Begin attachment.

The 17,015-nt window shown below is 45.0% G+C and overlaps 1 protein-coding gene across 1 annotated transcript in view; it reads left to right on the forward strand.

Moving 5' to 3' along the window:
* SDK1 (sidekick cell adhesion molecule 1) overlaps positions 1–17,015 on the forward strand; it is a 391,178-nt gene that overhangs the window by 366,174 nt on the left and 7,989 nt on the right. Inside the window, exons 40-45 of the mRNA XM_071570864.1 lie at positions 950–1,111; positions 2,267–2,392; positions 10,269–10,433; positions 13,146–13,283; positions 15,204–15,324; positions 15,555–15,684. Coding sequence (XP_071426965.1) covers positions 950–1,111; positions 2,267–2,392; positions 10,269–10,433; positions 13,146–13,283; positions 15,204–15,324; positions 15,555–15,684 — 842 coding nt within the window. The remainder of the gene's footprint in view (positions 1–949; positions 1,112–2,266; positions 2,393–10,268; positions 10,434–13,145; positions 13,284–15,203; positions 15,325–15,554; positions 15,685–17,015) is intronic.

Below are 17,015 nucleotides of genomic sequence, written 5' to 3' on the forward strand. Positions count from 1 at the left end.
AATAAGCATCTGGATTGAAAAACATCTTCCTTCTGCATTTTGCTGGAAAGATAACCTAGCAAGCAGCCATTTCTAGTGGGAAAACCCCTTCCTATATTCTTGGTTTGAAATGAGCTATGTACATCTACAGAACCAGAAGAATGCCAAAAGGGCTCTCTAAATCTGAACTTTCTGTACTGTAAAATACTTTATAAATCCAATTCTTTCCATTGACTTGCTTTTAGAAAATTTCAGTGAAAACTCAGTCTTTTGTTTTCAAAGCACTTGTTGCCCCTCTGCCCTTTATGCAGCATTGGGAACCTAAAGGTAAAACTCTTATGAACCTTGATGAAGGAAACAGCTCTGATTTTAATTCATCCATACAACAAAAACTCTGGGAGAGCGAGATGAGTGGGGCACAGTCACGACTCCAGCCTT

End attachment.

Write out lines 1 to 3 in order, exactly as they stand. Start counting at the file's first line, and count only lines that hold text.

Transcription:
The 17,015-nt window shown below is 45.0% G+C and overlaps 1 protein-coding gene across 1 annotated transcript in view; it reads left to right on the forward strand.

Moving 5' to 3' along the window:
* SDK1 (sidekick cell adhesion molecule 1) overlaps positions 1–17,015 on the forward strand; it is a 391,178-nt gene that overhangs the window by 366,174 nt on the left and 7,989 nt on the right. Inside the window, exons 40-45 of the mRNA XM_071570864.1 lie at positions 950–1,111; positions 2,267–2,392; positions 10,269–10,433; positions 13,146–13,283; positions 15,204–15,324; positions 15,555–15,684. Coding sequence (XP_071426965.1) covers positions 950–1,111; positions 2,267–2,392; positions 10,269–10,433; positions 13,146–13,283; positions 15,204–15,324; positions 15,555–15,684 — 842 coding nt within the window. The remainder of the gene's footprint in view (positions 1–949; positions 1,112–2,266; positions 2,393–10,268; positions 10,434–13,145; positions 13,284–15,203; positions 15,325–15,554; positions 15,685–17,015) is intronic.